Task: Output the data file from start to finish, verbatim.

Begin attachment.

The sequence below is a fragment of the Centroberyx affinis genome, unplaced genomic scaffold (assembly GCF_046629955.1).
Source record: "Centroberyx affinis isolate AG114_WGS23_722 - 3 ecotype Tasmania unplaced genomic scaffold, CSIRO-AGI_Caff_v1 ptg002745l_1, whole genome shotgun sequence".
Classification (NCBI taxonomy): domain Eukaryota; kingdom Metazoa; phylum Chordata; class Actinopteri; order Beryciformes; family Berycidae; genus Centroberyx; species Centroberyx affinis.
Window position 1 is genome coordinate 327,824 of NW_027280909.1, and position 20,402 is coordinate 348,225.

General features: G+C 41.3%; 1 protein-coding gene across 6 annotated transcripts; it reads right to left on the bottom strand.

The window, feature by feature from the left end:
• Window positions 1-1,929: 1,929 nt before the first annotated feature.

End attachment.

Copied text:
The sequence below is a fragment of the Centroberyx affinis genome, unplaced genomic scaffold (assembly GCF_046629955.1).
Source record: "Centroberyx affinis isolate AG114_WGS23_722 - 3 ecotype Tasmania unplaced genomic scaffold, CSIRO-AGI_Caff_v1 ptg002745l_1, whole genome shotgun sequence".
Classification (NCBI taxonomy): domain Eukaryota; kingdom Metazoa; phylum Chordata; class Actinopteri; order Beryciformes; family Berycidae; genus Centroberyx; species Centroberyx affinis.
Window position 1 is genome coordinate 327,824 of NW_027280909.1, and position 20,402 is coordinate 348,225.

General features: G+C 41.3%; 1 protein-coding gene across 6 annotated transcripts; it reads right to left on the bottom strand.

The window, feature by feature from the left end:
• Window positions 1-1,929: 1,929 nt before the first annotated feature.